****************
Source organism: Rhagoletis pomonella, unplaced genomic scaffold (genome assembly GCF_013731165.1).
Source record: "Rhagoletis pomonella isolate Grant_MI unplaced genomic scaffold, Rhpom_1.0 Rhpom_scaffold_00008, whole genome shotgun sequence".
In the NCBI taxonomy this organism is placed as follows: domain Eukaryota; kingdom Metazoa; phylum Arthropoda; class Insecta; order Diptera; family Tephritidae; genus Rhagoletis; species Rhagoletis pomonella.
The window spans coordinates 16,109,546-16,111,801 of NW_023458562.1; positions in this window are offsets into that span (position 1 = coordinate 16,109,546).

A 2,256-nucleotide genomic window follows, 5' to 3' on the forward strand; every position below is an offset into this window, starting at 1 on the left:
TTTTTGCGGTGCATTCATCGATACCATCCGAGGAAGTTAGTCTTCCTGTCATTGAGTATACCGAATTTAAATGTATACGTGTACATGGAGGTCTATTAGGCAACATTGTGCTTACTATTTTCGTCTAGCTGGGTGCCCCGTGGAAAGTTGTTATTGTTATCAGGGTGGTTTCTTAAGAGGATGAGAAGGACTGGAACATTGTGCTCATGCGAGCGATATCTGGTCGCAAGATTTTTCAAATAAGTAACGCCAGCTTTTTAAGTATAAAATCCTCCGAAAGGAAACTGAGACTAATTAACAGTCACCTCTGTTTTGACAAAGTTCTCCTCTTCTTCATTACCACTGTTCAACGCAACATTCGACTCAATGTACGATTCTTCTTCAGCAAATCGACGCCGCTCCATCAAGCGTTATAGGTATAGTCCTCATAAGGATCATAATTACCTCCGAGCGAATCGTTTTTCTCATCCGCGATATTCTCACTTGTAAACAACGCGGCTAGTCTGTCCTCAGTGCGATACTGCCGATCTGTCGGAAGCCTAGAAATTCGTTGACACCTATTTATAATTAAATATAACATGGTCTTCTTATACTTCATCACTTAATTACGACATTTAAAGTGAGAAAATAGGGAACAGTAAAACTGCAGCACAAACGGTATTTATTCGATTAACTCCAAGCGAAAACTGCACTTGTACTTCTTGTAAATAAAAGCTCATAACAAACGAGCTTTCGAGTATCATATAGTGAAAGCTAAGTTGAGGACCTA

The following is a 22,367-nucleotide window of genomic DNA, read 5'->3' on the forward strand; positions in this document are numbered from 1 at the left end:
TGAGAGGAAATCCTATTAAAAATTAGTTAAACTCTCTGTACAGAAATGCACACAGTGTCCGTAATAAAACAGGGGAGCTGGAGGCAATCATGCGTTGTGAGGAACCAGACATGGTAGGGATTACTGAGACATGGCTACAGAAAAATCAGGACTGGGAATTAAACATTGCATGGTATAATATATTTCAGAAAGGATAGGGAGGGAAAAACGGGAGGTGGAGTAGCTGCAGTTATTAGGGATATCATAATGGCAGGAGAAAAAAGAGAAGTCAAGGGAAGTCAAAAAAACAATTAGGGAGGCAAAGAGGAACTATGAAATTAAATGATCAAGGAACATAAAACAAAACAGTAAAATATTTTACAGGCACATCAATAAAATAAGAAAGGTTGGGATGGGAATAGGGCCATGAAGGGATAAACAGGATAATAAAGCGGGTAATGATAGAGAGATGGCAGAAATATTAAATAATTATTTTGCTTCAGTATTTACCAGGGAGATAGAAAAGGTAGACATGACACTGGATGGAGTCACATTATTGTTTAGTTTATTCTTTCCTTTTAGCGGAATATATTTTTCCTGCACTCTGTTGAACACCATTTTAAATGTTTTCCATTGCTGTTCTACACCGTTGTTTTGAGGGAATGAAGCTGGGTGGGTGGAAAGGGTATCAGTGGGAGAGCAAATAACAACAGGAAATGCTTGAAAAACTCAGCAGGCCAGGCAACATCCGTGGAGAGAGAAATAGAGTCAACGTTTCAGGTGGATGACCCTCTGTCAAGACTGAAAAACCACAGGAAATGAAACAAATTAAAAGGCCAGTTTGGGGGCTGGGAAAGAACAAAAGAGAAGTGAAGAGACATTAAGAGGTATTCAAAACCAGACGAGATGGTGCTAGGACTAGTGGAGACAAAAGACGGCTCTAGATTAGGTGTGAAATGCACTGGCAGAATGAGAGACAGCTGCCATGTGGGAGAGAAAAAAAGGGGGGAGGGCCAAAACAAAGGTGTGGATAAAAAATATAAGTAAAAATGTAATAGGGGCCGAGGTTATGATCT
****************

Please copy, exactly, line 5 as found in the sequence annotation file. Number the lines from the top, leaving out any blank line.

A 2,256-nucleotide genomic window follows, 5' to 3' on the forward strand; every position below is an offset into this window, starting at 1 on the left: